As far as vaccines we have had as children, the immunity has a end life. We need to "reboot" our immune system to account for loss of immunity or even adaptations in the disease. For example, the flu vaccine that was given out last year may not cover the same strain of flu that is projected to be the most prevalent this year. The Center for Disease Control (CDC) does an extensive amount of tracking to determine which are the top 3 strains for that year so as to develop the vaccine with the most efficacy, or chance of being efficient.  And the 30-40 years that may have elapsed between now and your last Pertussis vaccine, well that is a long time for your immune system to store that antibody information. Especially considering how hard it has worked trying to keep you healthy over those years.

"Herd immunity" is another concept I mentioned above. This is the idea that if one person is not vaccinated, but everyone that comes in contact with that person has been, who is going to infect the non-vaccinated party? So in cases where someone cannot get vaccinated due to age or health, you play a vital role in helping to keep that person safe. Because that disease that was just going to be a minor inconvenience to you could be the death of them!

To address the idea of prevalence in low-income countries, we are going to take a little trip. First we will make the assumption that the parties involved have not gotten an MMR booster as an adult. So I am going to TAM in Las Vegas (Woo Hoo!) In between conferences I sit down at a good ol' slot machine and try to get rich! Well, that doesn't work-but I do get something. o_O You see, this particular slot machine had a visitor right before me. This gentleman had flown in from Germany yesterday. He was feeling pretty lucky, because only a week ago he had a fever, bad cough, swollen lymph nodes and rash. So he got all better just in time for his trip.  Now previous to his American vacation, he was travelling from Sweden for work. He took a train, and sat next to a very fetching young Swedish beauty. They talked at length about the amazing trip she had just taken to Samabula in Fiji. 

So now fast forward to the end of TAM, and my journey home. (yes, sad I know) I am quite excited as I just received news that my favorite cousin is expecting! So as soon as I can manage I go to visit, and share the great experiences I had in Las Vegas. Unfortunately there is something else I share, because 4 days after my visit I come down with a rash, fever, swollen lymph nodes and cough. Now being unaware of the danger of Rubella (come on, I was vaccinated as a child!) I figure I have a nasty cold or flu and just suck it up. However this "cold" turns into a lifetime of sorrow.

You see, being the loving cousin, so thrilled to know a new babe is joining our family, I exposed my cousin and her unborn child to German Measles (Rubella). And here is what we are now dealing with instead of the joys of pregnancy and anticipation of birth:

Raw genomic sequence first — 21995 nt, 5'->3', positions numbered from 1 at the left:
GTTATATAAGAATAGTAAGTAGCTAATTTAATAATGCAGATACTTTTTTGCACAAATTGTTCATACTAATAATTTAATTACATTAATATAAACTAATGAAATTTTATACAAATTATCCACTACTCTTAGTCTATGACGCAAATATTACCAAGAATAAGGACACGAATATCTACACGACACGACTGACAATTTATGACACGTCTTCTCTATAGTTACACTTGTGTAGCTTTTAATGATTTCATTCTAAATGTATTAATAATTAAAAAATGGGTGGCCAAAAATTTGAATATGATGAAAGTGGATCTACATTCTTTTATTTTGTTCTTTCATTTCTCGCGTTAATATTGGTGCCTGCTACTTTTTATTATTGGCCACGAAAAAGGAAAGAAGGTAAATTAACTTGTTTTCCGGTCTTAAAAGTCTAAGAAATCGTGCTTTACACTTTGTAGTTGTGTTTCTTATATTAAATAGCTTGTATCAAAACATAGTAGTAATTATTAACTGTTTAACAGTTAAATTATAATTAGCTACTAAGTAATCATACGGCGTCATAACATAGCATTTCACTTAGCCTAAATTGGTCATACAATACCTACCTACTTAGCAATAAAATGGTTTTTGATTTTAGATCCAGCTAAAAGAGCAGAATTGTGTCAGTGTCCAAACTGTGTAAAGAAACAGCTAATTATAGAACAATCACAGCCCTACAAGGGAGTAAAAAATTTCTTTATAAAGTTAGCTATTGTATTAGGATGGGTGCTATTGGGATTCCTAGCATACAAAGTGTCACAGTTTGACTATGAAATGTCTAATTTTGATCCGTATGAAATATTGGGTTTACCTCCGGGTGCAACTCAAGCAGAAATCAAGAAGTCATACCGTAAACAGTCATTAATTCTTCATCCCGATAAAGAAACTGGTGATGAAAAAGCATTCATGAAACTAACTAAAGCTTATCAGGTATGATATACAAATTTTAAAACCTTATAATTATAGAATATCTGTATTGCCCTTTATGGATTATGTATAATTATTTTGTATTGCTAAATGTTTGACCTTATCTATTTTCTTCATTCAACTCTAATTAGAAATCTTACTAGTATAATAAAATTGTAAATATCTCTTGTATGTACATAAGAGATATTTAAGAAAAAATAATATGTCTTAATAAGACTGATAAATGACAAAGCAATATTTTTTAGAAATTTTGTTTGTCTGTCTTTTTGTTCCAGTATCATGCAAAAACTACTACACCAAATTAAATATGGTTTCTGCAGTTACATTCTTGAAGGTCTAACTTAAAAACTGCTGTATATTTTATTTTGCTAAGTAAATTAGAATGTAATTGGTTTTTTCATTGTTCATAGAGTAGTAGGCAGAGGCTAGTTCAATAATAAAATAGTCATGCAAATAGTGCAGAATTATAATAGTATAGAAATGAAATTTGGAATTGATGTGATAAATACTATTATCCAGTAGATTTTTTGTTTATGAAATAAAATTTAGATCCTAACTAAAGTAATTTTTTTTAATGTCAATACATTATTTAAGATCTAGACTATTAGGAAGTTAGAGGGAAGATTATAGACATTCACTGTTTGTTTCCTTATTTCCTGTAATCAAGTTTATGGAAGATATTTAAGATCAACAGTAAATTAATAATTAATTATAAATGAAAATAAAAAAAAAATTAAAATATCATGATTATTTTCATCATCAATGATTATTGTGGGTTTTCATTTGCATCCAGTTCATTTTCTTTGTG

Up to 90 percent of infants born to mothers who had rubella during the first 11 weeks of pregnancy develop congenital rubella syndrome. This can cause one or more problems, including:

  • Growth retardation
  • Cataracts
  • Deafness
  • Congenital heart defects
  • Defects in other organs
  • Mental retardation
Can you imagine having to live with this, and the poor child who is most likely going to suffer with the results-if they even live? Just because you didn't want to get a shot??

Thank you for reading, I hope you learned something. Now please excuse me, I have to go call my Doc and schedule an appointment. ;-)








Saturday, July 14, 2012

Hello world!

So as you may have gathered by my title, I am a simple skeptic. Not simple minded however, as I supposed that would be quite the oxymoron. By simple I mean I remain relatively happy without a lot of effort. I love my family, I enjoy spending time with friends, I thrive on a good stimulating conversation and I spend as much time as possible outdoors and doing activities with my pets.

That being said, education is a vital part of my life and the choice of hubby and I on how we raise our children. Too many people are still choosing to teach the next generation based on outdated information and so-called facts that have no supporting data nor basis in truth. Our choice is to teach our children to question everything. We have been fortunate enough to have our children in a school where the educators are progressive enough to support this-for the most part. Now, I can only imagine how difficult it would be for an 8 year old to correct you in front of 27 other children but hey, right is right....right?

As far as my brain fodder, much of it comes from a lifelong passion for science, especially the biological sciences. I am currently pursuing a Bachelor's of Science majoring in Biology. I have a strong background in animal behavior and behavior modification. I also have a very intelligent husband who introduced me to the skeptic community.

Why barefoot? Simple answer-it's comfortable. ;-)

So enough about me, let's get to the good stuff! And thank you for reading and commenting on my blog. I am always up for a lively discussion or a respectful debate.